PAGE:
Join the network

10 traits all great leaders have…and how to develop them

Business 01-02-2017

Melissa Stewart examines the traits it takes to become a great leader.

Gandhi, Mandela, Churchill, Jobs, Branson… All iconic leaders that have inspired and gained respect, be it in politics or in business. But what sets these particular individuals apart from their peers? Why is it their names that we remember and that stand the test of time?

It isn’t just down to their actions. Great leaders have a certain something, a charisma and charm that elevate them above everyone else and make us believe in them and their cause. They’re passionate and committed and inspire the same values in others.

Here’s just a few things that great leaders have in common and what you can learn from them…

You can trust them

Whether it’s striking a business deal, selling to a customer or doing a staff appraisal, a great leader will always be honest. It may be tempting to sugarcoat the information to protect someone, or to cut corners in order to secure a sale, but the smartest way to succeed is to be completely honest. 

The reason so many politicians fail in what they do is because people don’t trust them. People don’t believe they’re sincere. A good leader, however, is upfront. They’ll admit when they’re wrong and take responsibility for their actions.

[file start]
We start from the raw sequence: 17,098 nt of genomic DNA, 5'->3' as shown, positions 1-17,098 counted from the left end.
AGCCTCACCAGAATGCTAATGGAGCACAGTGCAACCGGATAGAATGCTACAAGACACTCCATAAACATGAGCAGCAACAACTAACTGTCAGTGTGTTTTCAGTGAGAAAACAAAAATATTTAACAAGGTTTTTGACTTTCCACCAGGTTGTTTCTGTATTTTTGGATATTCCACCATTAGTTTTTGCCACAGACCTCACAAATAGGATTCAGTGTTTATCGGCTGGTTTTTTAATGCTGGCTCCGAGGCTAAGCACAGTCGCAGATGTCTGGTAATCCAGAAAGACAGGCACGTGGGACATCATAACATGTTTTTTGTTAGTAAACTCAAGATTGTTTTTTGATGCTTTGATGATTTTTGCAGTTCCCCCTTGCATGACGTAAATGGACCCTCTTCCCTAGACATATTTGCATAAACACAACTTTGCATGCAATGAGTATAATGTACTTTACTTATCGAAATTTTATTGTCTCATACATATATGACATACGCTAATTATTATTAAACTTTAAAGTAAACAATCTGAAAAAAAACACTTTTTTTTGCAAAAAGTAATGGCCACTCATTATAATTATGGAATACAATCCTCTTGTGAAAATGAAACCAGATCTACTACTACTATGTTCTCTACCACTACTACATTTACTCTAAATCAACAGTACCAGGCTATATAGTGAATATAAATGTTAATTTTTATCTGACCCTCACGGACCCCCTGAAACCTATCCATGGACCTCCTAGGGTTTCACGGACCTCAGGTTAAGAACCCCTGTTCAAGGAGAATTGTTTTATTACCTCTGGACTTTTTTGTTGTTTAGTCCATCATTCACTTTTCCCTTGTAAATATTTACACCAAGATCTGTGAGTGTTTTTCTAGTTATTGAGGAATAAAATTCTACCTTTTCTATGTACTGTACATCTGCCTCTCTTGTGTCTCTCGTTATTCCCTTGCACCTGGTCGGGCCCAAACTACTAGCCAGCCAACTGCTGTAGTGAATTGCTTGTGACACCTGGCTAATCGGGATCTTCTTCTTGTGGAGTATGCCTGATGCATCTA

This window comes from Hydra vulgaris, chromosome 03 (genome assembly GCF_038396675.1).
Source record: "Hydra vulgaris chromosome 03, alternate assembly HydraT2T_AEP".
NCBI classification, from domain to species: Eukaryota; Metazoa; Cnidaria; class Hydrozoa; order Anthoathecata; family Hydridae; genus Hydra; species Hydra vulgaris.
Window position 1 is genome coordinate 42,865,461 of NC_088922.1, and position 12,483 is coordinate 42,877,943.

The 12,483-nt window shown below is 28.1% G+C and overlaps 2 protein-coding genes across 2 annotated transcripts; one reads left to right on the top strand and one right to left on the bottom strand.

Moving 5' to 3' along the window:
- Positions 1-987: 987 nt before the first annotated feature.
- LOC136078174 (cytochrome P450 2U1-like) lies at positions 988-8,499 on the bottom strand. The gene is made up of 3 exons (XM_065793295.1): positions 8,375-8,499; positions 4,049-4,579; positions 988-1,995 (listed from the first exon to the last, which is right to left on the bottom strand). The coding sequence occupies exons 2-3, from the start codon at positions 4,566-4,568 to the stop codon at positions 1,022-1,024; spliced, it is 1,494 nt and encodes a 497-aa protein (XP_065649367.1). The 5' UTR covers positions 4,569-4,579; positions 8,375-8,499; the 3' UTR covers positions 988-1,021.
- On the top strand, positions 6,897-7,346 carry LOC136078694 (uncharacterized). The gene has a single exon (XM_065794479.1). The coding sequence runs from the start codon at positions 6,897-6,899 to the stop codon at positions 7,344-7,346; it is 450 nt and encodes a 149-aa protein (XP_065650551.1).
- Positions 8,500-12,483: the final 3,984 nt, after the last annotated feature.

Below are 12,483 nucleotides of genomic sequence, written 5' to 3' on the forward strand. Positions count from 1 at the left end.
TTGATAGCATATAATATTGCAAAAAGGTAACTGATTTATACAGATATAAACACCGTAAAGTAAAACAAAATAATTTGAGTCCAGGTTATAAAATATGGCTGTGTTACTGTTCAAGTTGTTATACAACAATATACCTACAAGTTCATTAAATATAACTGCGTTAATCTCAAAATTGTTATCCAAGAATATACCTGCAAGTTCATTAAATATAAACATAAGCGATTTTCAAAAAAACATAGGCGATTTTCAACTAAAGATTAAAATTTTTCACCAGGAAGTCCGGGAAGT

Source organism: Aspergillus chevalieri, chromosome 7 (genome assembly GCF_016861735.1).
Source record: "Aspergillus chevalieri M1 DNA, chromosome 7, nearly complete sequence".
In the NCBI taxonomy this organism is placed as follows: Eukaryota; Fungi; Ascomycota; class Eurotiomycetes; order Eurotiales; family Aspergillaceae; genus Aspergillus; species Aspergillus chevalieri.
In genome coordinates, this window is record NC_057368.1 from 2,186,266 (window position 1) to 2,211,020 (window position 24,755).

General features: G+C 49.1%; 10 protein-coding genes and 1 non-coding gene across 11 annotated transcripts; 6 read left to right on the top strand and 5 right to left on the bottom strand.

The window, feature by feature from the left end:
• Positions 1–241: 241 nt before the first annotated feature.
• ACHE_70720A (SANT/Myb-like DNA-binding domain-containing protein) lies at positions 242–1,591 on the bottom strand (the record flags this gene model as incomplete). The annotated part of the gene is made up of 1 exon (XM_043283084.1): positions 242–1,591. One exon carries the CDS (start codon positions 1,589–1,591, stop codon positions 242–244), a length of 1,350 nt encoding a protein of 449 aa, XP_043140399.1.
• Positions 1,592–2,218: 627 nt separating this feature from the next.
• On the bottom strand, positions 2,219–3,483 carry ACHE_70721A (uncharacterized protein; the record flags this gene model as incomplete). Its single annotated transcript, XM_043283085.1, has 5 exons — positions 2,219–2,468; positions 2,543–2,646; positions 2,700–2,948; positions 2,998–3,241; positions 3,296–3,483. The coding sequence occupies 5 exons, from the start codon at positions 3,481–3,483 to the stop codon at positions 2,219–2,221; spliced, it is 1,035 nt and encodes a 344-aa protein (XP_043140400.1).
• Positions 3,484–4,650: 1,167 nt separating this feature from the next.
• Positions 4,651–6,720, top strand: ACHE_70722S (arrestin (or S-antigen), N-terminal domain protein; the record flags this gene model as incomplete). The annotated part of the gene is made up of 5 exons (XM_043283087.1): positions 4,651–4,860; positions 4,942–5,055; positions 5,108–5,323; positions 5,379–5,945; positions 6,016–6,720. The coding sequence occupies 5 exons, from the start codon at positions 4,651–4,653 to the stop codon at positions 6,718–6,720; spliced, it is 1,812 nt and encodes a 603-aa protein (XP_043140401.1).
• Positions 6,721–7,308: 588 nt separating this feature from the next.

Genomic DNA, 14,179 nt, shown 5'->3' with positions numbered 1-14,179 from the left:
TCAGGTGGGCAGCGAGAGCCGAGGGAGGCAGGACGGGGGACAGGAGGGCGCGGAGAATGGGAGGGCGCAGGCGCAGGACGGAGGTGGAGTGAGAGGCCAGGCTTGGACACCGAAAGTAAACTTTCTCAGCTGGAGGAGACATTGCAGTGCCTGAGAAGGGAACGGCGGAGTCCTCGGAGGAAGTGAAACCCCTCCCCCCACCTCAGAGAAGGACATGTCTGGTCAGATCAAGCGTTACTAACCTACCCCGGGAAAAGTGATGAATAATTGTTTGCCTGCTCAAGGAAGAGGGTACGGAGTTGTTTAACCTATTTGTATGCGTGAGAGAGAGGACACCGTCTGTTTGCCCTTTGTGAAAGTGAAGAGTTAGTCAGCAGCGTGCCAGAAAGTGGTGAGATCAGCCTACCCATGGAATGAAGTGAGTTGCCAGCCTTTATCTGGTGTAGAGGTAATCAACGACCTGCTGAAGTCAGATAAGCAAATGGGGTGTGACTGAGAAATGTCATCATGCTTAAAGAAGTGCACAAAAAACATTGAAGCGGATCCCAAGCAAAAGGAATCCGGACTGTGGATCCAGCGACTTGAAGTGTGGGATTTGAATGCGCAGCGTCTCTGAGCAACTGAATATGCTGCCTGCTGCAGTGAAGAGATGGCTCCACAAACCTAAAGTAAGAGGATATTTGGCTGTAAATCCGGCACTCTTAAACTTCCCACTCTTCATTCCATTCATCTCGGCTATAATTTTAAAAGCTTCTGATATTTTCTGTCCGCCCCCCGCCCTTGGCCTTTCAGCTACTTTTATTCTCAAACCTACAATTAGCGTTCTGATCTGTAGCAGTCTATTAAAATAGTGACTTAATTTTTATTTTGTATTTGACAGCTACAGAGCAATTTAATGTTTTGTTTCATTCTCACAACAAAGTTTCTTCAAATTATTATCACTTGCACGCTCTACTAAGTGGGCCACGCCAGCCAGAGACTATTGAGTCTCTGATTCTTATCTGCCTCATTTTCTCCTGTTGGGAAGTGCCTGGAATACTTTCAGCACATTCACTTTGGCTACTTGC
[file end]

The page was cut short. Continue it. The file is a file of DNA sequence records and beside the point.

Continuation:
“Part of being a successful business leader involves owning up to your mistakes,” explains Rebecca Jones, a business mentor, coach and author of Business in Red Shoes. “If you stay honest and don’t blame other people for your actions then people will trust you.”

They’re consistent

Have you had an employer who is your best friend one minute and then shoots daggers at you the next? Often people who run businesses feel that they need to behave or act in a certain way to gain the respect of their employees. The truth is they don’t.

“The number one rule in business is to be yourself,” says Rebecca. “People see through you if you try to be someone else and you’ll lose respect and alienate people.”

They’re not afraid to ask for help

No one person is perfect at everything. Strong business leaders recognise this and work hard to build a strong support team around them. It means building trusted relationships with people, but it pays dividends in the end.

“Asking for help doesn’t mean you’re weak,” explains Rebecca. “Often, particularly in family-run businesses, where a business has been handed down the generations, the new owner may be ashamed or embarrassed to ask for help. Don’t be.

“A good leader will understand that they can’t do it alone and can learn from others – not just staff but their peers and mentors, too.”

They’re passionate

You can’t be the leader of something if you don’t fully believe in it. There has to be passion. Think of Nelson Mandela and his fight to end apartheid in South Africa. Every time he spoke, he did so with passion and conviction. People were drawn to his cause and wanted to join him.

“A great leader has charisma but also complete confidence in what they do. This passion comes through and you can’t help but want to help them,” says Rebecca. “You feel inspired and comfortable supporting them and working with them, but at the same time they have an edge to them – a dynamism.”